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The Fort Sumner Project area was developed by private interests in the late 19th and early 20th centuries, and then reconstructed and rehabilitated by the Bureau of Reclamation in the early 1950`s. Fort Sumner provides irrigation water for about 6,500 acres within the Fort Sumner Irrigation District, northeast of the Pecos River immediately south of the town of Fort Sumner, New Mexico.
Principal structures are the Fort Sumner Diversion Dam and Ft. Sumner Pumping Plant, the Main and High Line Canals, and several large drains.
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The rehabilitation plan was designed to provide security for the project area and to utilize its land and water resources to the greatest practical extent. The irrigated area was increased to 6,500 acres by improving drainage and by more efficiently distributing the district`s adjudicated water.
The Fort Sumner Irrigation District holds a senior water right for not more than 100 cubic feet per second from the natural flow of the Pecos River. The district`s water passes through Sumner Dam and Lake Sumner, formerly Alamogordo Dam and Reservoir, constructed on the Pecos River in 1937 to store water for the Carlsbad Irrigation District. Water is released from the reservoir to the district in amounts equal to the reservoir inflow, but not exceeding 100 cubic feet per second.
Water diverted from Pecos River by the Fort Sumner Diversion Dam, approximately 3 miles north of Fort Sumner, is carried to the land through a main canal and distribution system which was rehabilitated and enlarged by Reclamation.
The dam is a concrete gravity-type with an overflow weir, designed to raise the water surface 11 feet. The overflow section is 650 feet long. The dam is 150 feet downstream from the remnants of a damaged diversion dam that it replaces. The dam also has 2 sluice radial gates and canal headworks structures.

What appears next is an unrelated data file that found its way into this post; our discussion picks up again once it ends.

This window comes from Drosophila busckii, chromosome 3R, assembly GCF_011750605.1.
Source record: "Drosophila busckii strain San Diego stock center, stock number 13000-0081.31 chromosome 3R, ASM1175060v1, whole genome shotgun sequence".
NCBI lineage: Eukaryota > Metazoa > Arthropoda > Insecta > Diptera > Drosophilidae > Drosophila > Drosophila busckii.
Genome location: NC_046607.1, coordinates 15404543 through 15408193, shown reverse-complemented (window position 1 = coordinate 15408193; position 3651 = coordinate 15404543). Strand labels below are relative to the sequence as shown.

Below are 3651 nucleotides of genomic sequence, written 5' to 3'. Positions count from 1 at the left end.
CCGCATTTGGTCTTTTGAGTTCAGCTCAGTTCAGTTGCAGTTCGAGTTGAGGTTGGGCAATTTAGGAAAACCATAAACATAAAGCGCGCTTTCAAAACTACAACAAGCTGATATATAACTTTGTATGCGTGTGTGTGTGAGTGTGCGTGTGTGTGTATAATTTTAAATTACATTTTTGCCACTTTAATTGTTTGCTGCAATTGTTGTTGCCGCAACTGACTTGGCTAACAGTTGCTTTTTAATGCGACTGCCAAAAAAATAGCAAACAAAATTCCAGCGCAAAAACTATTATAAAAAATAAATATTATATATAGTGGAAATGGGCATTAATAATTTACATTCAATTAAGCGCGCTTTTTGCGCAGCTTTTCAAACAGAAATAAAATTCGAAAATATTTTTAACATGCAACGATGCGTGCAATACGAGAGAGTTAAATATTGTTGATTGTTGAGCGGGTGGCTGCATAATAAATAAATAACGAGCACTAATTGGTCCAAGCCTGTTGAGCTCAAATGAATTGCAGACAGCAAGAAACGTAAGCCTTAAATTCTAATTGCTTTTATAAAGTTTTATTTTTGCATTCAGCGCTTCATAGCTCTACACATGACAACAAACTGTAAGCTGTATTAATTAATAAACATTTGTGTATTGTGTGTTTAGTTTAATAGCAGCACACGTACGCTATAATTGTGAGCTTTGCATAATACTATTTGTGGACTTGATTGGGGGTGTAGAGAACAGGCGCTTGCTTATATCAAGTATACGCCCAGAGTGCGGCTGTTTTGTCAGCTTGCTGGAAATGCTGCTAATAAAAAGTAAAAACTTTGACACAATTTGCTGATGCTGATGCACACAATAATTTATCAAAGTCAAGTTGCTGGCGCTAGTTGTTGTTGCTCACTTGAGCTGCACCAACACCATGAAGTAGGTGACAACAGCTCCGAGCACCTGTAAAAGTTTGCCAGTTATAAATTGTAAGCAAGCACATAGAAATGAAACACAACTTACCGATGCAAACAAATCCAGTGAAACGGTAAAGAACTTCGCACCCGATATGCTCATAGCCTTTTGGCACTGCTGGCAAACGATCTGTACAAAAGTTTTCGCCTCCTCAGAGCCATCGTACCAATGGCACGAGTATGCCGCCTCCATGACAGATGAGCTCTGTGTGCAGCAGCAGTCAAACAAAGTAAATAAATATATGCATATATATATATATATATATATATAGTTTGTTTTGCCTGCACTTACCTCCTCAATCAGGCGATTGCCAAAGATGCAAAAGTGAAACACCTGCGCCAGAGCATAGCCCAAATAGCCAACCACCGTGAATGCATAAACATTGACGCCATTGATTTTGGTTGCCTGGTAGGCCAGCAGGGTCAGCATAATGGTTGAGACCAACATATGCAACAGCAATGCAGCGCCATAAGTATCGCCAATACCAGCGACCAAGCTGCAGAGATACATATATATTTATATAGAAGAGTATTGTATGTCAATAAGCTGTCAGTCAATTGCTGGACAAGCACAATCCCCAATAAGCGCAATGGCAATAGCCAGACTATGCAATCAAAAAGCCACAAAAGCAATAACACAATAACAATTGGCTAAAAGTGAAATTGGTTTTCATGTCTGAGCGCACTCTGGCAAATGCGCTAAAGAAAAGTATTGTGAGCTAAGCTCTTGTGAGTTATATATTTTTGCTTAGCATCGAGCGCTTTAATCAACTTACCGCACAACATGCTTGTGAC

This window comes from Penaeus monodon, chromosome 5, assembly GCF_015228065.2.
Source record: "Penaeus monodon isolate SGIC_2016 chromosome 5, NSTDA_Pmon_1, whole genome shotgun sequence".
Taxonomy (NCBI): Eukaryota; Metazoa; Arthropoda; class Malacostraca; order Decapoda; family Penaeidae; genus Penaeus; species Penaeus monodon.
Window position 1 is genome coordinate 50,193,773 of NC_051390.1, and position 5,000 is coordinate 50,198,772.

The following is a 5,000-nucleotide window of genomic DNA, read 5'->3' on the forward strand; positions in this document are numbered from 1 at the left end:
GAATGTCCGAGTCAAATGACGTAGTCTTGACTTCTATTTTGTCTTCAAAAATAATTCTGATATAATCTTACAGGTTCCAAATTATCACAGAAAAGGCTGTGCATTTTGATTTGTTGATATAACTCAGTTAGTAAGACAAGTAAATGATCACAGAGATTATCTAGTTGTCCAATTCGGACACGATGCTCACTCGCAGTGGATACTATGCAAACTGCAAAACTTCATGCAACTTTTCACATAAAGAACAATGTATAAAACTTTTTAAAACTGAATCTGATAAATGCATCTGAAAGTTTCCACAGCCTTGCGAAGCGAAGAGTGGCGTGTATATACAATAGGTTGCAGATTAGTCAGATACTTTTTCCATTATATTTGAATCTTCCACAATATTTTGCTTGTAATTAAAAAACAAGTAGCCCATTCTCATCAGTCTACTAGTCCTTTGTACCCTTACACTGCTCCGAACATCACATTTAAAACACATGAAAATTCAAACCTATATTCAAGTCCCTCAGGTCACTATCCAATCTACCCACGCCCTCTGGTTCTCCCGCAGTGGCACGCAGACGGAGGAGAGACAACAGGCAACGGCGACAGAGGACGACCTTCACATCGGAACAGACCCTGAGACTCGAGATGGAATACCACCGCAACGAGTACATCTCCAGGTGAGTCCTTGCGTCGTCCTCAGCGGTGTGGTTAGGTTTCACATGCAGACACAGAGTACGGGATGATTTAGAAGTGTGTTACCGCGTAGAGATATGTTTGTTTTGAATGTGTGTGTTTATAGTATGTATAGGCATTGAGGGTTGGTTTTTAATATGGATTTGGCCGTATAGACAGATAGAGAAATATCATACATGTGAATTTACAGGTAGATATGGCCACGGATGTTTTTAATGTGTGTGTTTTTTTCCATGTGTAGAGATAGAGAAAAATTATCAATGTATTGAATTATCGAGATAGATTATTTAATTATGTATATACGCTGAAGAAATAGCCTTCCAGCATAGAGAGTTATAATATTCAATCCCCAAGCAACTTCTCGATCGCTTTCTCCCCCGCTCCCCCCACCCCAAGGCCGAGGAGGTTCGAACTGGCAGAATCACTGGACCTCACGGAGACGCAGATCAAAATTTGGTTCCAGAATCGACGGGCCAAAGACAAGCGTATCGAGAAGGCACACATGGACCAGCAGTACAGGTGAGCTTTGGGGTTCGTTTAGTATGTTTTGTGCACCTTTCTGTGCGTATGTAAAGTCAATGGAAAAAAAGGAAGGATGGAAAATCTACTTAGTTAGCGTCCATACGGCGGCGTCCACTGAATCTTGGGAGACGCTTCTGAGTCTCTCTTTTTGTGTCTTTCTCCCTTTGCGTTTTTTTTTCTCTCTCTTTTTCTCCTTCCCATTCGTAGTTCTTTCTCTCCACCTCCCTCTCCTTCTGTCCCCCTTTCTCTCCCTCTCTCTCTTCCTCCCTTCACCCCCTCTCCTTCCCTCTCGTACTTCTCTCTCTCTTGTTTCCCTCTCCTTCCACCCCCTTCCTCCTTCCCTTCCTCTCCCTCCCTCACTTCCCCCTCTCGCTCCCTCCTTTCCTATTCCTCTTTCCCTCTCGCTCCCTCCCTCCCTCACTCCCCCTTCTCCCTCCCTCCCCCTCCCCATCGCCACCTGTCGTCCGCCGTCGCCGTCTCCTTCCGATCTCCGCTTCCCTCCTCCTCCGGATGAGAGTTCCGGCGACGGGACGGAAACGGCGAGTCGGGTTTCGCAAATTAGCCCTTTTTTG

The Main Canal is over 16 miles long and has an initial capacity of 100 cubic feet per second. The High Line Canal is over 8 miles long and has a capacity of 20 cubic feet per second. The pumping plant was constructed at the northwest limit of Fort Sumner to lift 20 cubic feet per second of water from the Main Canal and deliver it to the rehabilitated High Line Canal. In addition, the Fort Sumner Irrigation District has installed a small pumping plant near the southern end of the project which lifts drainage return flows back into the lateral system.
The project is maintained and operated by the Fort Sumner Irrigation District.
Irrigation was begun in 1863 in the valley of the Pecos River near old Fort Sumner, established in 1862. The first irrigators were the Apache and Navajo Indians, held in captivity by United States troops under the command of Kit Carson. In spite of efforts to farm the land, hardships suffered by the Indians were so great that the irrigation experiment on almost 3,000 acres was abandoned in 1868.
The Fort Sumner Land and Canal Co. was formed in 1906 and development of an irrigation system was initiated. The system was sold to the Fort Sumner Irrigation District in 1919. The district had recurring financial and operating difficulties. By 1943, indebtedness was so great and the project works so unstable that further rehabilitation work appeared to be virtually impossible by private financing and construction, and the water users appealed to the Bureau of Reclamation for assistance.
Investigations by Reclamation resulted in the plan for rehabilitating Fort Sumner Irrigation Project that was approved by the Secretary of the Interior on March 13, 1947.
The President approved a congressional act on July 29, 1949 (Public Law 192, 81st Congress, 1st session, 63 Stat. 483), authorizing the project.
Reconstruction was started in January 1950 and was essentially complete in the spring of 1951.
About 6,100 acres are now in irrigation rotation on 242 individual farms. Principal crops produced are alfalfa, corn, grain sorghum, vegetables, apples, and grapes.